5. Kell Brook (147, 23 yo, 21-0) - Brook probably has the most athletic talent of anyone on the list, but maybe as a result, he also seems inclined to rely on that talent to compensate for his weaknesses rather than trying to improve his weaknesses. Sometimes he can get a bit of 'Anthony Small Syndrome" posing more than punching, but his movement often seems to be for the sake of movement and not for the sake of evasion. Fortunately, he is more aggressive than Small, but he has a tendency to leave himself open when he throws. If he can improve on these flaws, he could do very well, and his upside is as high as anyone's. However, if he doesn't, then it's likely that he'll encounter considerable resistance when he steps up to the world level, especially if welterweight is a strong weight class by then.
4. George Groves (168, 22 yo, 9-0) - In only his ninth professional fight, Groves has already captured the Commonwealth super middleweight title. Other than the weight class, he and DeGale couldn't be more different, which seems to set up a natural rivalry between the two. A much more conventional fighter than DeGale, Groves' calling cards are his aggressiveness, two handed power, balanced attack and smart movement. He doesn't possess the physical gifts of some other fighters on the list, but there's more than enough there for him to be able to compete at the world level. In the best case scenario, he's a quicker version of Carl Froch.
3. James DeGale (168, 24 yo, 6-0) - An Olympic gold medalist, "Chunky's" forced cockiness seems to turn him into a natural heel. Unfortunately for those who dislike him, the kid also has natural talent. Unlike just about anyone on this list, DeGale's best points may well be his patience and his poise. Also, in a list where the word "awkward" shows up a number of times, he's the most awkward of the bunch. His style might not be the most crowd pleasing, but his accuracy combined with his superior defensive abilities means he'll be able to win a lot of decisions, even if he frustrates fans by not going for the kill.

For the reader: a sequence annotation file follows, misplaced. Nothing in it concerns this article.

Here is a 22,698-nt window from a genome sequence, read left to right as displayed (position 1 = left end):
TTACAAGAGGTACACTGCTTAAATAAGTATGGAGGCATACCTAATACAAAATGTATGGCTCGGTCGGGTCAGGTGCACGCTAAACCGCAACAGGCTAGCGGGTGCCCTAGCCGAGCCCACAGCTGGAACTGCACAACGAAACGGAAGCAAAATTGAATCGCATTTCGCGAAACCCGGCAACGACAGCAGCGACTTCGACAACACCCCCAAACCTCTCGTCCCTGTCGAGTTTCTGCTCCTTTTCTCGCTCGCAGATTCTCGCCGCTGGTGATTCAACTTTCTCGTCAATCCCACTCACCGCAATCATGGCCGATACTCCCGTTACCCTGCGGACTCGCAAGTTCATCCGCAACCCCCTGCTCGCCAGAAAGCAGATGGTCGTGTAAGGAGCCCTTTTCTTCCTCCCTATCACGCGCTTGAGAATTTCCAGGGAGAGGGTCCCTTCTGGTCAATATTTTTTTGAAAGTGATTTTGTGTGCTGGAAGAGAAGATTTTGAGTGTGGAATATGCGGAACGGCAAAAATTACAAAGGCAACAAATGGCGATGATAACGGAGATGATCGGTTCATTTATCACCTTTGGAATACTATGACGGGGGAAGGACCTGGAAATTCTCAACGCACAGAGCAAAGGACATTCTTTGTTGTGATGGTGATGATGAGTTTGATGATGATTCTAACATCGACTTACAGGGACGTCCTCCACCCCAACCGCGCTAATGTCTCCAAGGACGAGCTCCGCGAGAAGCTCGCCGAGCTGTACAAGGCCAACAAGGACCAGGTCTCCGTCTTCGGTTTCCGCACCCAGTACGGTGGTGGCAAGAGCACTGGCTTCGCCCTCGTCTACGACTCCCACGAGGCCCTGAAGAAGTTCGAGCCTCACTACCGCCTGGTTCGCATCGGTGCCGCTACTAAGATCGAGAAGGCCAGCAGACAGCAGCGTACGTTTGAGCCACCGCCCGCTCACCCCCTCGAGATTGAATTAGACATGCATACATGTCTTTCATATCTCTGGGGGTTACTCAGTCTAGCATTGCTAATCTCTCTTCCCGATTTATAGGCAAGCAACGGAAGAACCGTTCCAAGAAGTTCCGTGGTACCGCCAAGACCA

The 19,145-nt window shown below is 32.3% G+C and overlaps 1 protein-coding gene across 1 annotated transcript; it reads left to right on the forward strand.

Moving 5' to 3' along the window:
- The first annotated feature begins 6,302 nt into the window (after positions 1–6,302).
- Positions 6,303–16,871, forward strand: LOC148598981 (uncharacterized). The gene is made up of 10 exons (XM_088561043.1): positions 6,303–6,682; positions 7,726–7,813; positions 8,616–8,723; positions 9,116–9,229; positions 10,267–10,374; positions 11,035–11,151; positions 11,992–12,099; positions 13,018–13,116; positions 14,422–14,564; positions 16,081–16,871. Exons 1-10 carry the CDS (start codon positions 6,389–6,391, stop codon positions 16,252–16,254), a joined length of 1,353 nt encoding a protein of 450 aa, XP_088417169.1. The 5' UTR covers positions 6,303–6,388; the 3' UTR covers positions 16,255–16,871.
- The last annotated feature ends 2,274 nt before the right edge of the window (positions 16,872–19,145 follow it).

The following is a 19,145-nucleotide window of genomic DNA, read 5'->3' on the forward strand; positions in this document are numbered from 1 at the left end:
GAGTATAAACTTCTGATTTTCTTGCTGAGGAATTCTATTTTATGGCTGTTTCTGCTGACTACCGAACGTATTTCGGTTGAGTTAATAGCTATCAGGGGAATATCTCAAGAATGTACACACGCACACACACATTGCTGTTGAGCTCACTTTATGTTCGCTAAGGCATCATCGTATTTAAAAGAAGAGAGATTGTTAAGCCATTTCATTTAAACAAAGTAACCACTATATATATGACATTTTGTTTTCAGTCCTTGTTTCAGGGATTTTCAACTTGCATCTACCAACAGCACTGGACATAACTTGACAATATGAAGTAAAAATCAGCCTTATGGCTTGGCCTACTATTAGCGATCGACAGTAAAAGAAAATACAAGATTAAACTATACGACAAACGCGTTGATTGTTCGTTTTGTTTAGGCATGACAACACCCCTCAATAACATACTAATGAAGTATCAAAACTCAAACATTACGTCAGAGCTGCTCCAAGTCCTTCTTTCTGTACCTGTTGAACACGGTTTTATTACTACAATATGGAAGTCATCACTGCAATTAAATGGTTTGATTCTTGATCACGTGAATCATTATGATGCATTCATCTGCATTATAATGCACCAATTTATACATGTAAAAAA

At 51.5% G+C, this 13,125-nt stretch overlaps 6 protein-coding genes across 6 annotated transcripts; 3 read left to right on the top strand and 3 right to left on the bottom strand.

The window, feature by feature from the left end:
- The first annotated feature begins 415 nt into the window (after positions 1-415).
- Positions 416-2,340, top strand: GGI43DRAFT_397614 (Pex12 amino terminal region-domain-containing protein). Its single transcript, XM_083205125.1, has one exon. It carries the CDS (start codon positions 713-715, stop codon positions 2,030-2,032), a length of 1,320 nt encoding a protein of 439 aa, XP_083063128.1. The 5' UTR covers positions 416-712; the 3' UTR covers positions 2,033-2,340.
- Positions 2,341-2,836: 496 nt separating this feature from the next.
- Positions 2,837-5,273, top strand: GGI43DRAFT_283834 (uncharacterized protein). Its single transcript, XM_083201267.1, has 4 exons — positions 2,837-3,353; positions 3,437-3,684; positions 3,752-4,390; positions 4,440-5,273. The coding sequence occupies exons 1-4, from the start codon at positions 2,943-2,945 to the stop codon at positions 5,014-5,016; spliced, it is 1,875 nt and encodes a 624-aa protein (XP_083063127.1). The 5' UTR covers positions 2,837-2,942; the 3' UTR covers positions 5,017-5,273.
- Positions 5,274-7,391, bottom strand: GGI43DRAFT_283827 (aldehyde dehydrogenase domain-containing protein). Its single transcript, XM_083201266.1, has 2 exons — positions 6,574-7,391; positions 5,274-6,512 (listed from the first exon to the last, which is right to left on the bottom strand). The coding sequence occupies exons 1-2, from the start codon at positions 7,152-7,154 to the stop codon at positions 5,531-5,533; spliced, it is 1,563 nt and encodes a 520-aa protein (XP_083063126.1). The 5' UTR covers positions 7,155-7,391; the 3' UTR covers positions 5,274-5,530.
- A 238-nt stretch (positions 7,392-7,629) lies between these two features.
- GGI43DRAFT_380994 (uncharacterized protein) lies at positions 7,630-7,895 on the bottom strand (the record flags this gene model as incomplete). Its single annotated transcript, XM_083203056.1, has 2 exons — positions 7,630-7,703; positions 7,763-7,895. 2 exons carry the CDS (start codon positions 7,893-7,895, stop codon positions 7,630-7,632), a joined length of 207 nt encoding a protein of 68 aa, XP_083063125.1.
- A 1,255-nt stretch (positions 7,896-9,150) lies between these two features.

2. Nathan Cleverly (175, 23 yo, 19-0) - I recently did a piece including this kid, and needless to say, I like him a lot. It's uncommon to watch a fighter improve so much in such a short period of time. Now that he's solid on the fundamentals, his length, awkwardness, aggressiveness and developing power could lead him to sit near the top of the light heavyweight division for a long time.
1. Frankie Gavin (140, 24 yo, 6-0) - There's something really special about Funtime Frankie. He's aggressive, he's a good combination puncher, and he has astounding reflexes, even though he isn't super quick for someone his size. It's very rare to see a fighter at his level with such a good ability to hit and not get hit. To top it off, he has an awkward southpaw style and he's very big for a junior welterweight, which means that he'll be tough to train for in the long run. He's probably a year or two away from reaching the world level, but when he does, a 140 pound division that's already chock full of exciting young guns could be getting that much better.
Just off the list, in no particular order: Derek Chisora, John Murray, Paul Appleby, Tony Bellew and Tony Jeffries; and Kevin Mitchell, Matthew Macklin and Darren Barker are off simply because I don't consider them to be prospects at this point.